Monday, July 17, 2006

A Word about UV

Everyone is uptight these days about avoiding Ultraviolet (UV) radiation exposure: stay out of the sun; put sun cream on; make sure you're protected against UVA AND UVB; UV causes skin cancer! All of these things are important to remember if you are a human, particularly one of Scottish descent (complete with reddish hair and freckles) like me.

If, however, you are a reptile, UV takes on a completely different significance. UV radiation allows a complex organism like an iguana, tortoise, snake, or, yes, a human, to make vitamin D which helps with calcium absorption and metabolism. When we avoid UV radiation we are preventing our bodies from making this useful molecule. This isn't a problem if you are a human drinking vitamin-D fortified milk and eating fish or eggs. If you are a vegetarian iguana or Spur-thighed tortoise, then to be deprived of sunlight or other source of UV light is to be deprived of normal bone growth and strength. This leads to deformed bones and can result in multiple broken bones.

Reptiles in captivity need to have regular access to unfiltered sunlight (sometimes a challenge in Great Britain, but make the most of it when you've got it!). When sun exposure isn't a possibility, then a good UV lamp is the next best thing. Unfortunately not all reptile owners realise a few key aspects of UV supplementation:

(1) There can be no glass or plastic between the animal and the light. If you are concerned about your pet breaking or burning himself on the light, then put a sturdy wire mesh in front of it, but no other barrier.
(2) The UV portion of the light only lasts 6-9 months. This is long before the actual light burns out, so be sure to mark on your calendar when to change the light - twice a year (it's easy if you remember to do it when the clocks change, for example). You don't have to throw the light away, you can use it elsewhere in your house as just a regular light.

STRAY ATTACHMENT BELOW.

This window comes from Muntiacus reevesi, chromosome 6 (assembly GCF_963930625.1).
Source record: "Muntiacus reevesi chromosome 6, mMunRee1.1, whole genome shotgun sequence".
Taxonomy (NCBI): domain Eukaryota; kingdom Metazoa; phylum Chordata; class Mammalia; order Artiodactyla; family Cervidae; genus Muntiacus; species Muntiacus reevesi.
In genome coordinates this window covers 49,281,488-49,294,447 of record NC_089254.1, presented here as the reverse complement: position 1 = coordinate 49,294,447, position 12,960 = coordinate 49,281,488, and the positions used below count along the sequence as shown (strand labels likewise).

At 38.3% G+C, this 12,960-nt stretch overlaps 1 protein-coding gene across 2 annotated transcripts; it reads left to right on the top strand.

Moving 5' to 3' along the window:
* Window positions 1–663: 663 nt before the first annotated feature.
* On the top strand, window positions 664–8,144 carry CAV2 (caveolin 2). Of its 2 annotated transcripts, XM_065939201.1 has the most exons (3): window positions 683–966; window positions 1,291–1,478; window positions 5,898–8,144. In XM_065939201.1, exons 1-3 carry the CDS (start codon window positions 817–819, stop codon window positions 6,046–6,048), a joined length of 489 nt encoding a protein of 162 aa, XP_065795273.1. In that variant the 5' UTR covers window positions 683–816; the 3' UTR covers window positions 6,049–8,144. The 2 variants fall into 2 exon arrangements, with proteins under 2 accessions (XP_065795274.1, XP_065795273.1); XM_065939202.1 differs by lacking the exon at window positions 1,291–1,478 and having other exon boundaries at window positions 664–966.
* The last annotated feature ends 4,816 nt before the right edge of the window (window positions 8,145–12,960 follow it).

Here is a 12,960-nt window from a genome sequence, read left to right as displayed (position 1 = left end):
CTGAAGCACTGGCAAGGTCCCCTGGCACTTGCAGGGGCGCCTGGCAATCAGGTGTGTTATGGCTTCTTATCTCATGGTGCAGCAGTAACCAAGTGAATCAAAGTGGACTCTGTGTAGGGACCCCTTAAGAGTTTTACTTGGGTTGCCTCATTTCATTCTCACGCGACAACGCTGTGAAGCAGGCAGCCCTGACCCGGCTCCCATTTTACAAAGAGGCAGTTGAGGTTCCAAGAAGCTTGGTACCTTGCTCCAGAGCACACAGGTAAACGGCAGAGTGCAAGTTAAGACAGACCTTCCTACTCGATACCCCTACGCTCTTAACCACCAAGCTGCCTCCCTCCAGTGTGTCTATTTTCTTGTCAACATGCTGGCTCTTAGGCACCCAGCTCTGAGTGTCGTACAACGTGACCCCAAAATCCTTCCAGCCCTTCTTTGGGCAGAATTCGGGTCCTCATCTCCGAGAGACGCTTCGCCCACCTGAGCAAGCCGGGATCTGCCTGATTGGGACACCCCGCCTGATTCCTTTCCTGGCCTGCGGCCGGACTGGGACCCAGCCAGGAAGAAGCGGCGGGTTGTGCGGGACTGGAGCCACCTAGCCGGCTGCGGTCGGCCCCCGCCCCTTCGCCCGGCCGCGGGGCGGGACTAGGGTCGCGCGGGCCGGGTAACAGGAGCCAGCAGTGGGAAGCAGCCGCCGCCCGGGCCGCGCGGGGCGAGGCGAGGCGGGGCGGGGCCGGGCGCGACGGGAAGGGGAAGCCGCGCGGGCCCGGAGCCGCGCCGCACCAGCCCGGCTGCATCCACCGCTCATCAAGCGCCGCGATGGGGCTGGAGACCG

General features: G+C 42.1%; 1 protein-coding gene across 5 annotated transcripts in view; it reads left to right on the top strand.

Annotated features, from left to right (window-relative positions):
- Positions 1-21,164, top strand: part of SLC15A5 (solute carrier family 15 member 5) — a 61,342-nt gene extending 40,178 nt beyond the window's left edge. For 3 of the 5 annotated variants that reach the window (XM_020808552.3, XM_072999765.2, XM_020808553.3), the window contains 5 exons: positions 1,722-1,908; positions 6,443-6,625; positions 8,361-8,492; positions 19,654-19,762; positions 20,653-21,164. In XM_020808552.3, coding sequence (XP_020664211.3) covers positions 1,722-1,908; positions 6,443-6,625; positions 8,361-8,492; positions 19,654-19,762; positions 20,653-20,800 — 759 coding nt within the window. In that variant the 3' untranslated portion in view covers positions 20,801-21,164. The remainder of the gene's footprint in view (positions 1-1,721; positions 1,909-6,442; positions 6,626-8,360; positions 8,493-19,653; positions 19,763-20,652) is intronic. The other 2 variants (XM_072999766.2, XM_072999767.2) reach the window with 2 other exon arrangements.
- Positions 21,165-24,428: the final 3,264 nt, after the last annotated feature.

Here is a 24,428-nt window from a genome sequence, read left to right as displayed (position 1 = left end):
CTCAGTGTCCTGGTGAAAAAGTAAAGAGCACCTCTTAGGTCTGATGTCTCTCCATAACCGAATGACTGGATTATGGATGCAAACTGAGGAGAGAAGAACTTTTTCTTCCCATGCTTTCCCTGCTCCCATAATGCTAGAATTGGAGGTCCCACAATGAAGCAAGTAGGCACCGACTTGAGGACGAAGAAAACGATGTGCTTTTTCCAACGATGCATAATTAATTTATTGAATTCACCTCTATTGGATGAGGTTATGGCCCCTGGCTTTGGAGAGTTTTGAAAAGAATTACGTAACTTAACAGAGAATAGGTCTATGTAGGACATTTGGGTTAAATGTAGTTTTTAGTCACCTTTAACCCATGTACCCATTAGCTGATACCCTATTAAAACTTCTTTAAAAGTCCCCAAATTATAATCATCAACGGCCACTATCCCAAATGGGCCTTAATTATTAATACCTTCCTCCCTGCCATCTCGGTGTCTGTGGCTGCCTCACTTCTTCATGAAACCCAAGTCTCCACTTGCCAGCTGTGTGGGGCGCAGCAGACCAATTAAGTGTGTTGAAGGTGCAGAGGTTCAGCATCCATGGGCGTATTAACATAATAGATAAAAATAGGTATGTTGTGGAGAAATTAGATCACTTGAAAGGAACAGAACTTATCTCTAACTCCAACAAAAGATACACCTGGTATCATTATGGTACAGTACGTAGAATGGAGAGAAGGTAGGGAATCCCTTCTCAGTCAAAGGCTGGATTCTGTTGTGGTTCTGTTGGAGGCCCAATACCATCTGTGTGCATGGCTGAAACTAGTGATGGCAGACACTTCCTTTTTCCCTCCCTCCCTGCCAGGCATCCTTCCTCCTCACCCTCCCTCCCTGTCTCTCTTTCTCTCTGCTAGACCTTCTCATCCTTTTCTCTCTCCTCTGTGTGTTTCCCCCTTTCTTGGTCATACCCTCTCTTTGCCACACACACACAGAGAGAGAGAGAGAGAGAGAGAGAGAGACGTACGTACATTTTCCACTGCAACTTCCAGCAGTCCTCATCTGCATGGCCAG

(3) The UV portion of the light doesn't extend very far. Only 12-18 inches. It therefore needs to be positioned near where your pet likes to bask. For a tortoise or a snake this will be near the floor of the enclosure, for an iguana or chameleon this will be near the top of the enclosure.
(4) Be sure to buy a lamp for reptiles, not one simply marked "broad spectrum" or labelled for fish. These other lights won't necessarily have the wavelengths your pet needs.

Finally, the need for UV has been best documented in reptiles, but birds and small mammals do also benefit from a trip (in safe accommodation) into the back garden on a sunny day. It's best not to do this when the family is over for a barbeque, or the neighbourhood dog is barking his head off. Choose a quiet time when there isn't much of a breeze and gradually introduce your pet to the big wide world. Don't be surprised if they are a bit scared at first. There are a lot of predator smells/sounds that we won't necessarily pick up on. As they spend 10-30 minutes outside a couple times a week, you will hopefully notice an improvement in their health and well-being.

Bring on the summer sun!

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